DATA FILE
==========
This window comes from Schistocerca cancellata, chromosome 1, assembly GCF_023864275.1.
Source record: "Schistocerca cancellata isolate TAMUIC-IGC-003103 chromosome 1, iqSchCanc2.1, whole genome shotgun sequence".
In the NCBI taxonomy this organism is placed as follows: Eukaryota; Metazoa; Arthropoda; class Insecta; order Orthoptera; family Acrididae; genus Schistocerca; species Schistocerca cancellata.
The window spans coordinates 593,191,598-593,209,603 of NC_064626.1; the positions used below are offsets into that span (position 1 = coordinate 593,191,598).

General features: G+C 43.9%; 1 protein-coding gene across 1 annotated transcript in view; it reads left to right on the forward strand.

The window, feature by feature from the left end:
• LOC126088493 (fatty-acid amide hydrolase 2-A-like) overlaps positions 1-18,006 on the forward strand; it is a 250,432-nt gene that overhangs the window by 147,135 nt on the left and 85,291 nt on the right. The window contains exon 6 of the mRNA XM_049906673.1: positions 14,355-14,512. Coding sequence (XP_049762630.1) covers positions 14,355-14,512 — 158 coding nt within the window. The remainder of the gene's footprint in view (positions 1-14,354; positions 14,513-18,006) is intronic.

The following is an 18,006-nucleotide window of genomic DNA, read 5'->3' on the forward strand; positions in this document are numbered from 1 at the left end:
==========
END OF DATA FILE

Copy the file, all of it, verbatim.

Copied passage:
This window comes from Schistocerca cancellata, chromosome 1, assembly GCF_023864275.1.
Source record: "Schistocerca cancellata isolate TAMUIC-IGC-003103 chromosome 1, iqSchCanc2.1, whole genome shotgun sequence".
In the NCBI taxonomy this organism is placed as follows: Eukaryota; Metazoa; Arthropoda; class Insecta; order Orthoptera; family Acrididae; genus Schistocerca; species Schistocerca cancellata.
The window spans coordinates 593,191,598-593,209,603 of NC_064626.1; the positions used below are offsets into that span (position 1 = coordinate 593,191,598).

General features: G+C 43.9%; 1 protein-coding gene across 1 annotated transcript in view; it reads left to right on the forward strand.

The window, feature by feature from the left end:
• LOC126088493 (fatty-acid amide hydrolase 2-A-like) overlaps positions 1-18,006 on the forward strand; it is a 250,432-nt gene that overhangs the window by 147,135 nt on the left and 85,291 nt on the right. The window contains exon 6 of the mRNA XM_049906673.1: positions 14,355-14,512. Coding sequence (XP_049762630.1) covers positions 14,355-14,512 — 158 coding nt within the window. The remainder of the gene's footprint in view (positions 1-14,354; positions 14,513-18,006) is intronic.

The following is an 18,006-nucleotide window of genomic DNA, read 5'->3' on the forward strand; positions in this document are numbered from 1 at the left end: